Steve Schwartzman

      December 19, 2012 at 10:22 AM

  7. Thanks Steve. I am going to contact my friend who is still involved in Audubon. Surely that group should be able to present a relevant complaint to the highway department and to the city to get them to stop the inane mowing at all of the wrong times. I think you were able to pull some weight because you are a “name” and write a blog, etc. But I will definitely ask my friend to see what can be done about what I perceive to be a definite problem.


    December 19, 2012 at 11:47 AM

    • I don’t know what sort of weight a small blog like mine carries, but I’m glad to have headed off some mowing. Good luck with your endeavors to get authorites to be more responsive to the condition of plants and to stop blindly following a schedule.

      Steve Schwartzman

      December 19, 2012 at 1:24 PM

  8. Beautiful! Like a bright sunshine on a gloomy day.


    December 19, 2012 at 1:14 PM

    • I can see why this is especially welcome for people who live in places where the sun now sets at 4 o’clock in the afternoon. Luckily the solstice is at hand, and soon the amount of daylight will start increasing.

      Steve Schwartzman

      December 19, 2012 at 1:26 PM

  9. Magnifique!


    December 21, 2012 at 9:15 AM

  10. […] morning of April 2. The yellow-orange patches of color farther back correspond to a few interloping greenthread flowers, Thelesperma filifolium. I’m an interloper, too, from the species Homo […]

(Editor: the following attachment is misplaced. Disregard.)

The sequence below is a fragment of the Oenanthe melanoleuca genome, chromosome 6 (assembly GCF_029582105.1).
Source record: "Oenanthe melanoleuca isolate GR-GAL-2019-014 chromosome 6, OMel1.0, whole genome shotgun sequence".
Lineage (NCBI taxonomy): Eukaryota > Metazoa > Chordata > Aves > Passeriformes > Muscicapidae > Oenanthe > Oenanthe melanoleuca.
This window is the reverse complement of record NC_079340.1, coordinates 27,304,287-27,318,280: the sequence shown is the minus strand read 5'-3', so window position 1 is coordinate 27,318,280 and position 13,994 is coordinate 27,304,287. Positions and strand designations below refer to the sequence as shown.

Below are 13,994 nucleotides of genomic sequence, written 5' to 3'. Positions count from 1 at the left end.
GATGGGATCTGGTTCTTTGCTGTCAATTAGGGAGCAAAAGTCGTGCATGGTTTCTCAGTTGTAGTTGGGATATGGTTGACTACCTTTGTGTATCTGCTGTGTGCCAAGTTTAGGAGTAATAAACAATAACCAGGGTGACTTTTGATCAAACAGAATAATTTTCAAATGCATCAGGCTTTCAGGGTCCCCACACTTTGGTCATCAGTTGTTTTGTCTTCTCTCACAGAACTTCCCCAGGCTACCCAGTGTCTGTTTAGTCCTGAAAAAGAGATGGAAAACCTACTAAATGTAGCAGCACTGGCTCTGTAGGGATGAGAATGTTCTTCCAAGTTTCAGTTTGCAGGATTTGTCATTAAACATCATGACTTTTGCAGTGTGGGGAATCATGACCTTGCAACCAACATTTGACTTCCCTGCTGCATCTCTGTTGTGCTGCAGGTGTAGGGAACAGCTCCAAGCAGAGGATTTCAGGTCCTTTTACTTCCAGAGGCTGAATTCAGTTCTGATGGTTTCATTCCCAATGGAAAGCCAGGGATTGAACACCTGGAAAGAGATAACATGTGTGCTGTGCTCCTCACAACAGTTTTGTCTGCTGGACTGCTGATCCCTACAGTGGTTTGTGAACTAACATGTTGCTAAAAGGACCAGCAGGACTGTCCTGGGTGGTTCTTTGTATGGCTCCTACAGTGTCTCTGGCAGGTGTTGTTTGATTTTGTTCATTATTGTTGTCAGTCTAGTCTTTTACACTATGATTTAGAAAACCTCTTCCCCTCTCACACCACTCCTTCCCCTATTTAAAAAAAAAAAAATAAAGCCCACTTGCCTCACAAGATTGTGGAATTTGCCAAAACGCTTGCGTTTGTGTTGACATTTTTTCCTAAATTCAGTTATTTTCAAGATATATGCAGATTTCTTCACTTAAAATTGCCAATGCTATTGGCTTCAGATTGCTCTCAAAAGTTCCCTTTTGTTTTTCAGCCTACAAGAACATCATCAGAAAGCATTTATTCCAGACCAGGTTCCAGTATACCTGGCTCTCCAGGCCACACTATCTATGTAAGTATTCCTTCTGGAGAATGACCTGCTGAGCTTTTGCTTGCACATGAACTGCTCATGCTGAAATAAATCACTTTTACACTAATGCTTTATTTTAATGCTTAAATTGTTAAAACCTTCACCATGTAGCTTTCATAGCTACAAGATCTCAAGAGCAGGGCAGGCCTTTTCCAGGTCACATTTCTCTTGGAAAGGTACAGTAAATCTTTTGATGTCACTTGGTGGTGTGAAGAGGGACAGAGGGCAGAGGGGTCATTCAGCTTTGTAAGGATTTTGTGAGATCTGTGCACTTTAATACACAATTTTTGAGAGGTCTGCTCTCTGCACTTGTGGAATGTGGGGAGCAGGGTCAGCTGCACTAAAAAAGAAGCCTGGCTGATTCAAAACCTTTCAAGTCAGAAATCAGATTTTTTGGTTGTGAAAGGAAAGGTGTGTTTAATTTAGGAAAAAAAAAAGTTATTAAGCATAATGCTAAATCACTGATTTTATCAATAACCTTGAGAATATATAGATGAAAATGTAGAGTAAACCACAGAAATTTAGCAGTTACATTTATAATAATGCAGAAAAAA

11. […] these pages: old plainsman, Hymenopappus scabiosaeus; prairie verbena, Glandularia bipinnatifida; greenthread, Thelesperma filifolium; firewheel or Indian blanket, Gaillardia […]

  12. […] simplicifolium, a species making its debut in these pages today. If these flowers remind you of the greenthread that has appeared here several times, it’s because the two are closely related members of the […]

  13. […] my visit on April 28. The white flowers are old plainsman, Hymenopappus scabiosaeus; the yellow are greenthreads, Thelesperma filifolium; the bits of purple at the right are prairie verbena, Glandularia […]

  14. […] wildflowers of various kinds. Last fall you saw several other photographs from the same session: a greenthread flower head, some mealy blue sage flowers, a greenbrier tendril and thorn, and an unusually brilliant […]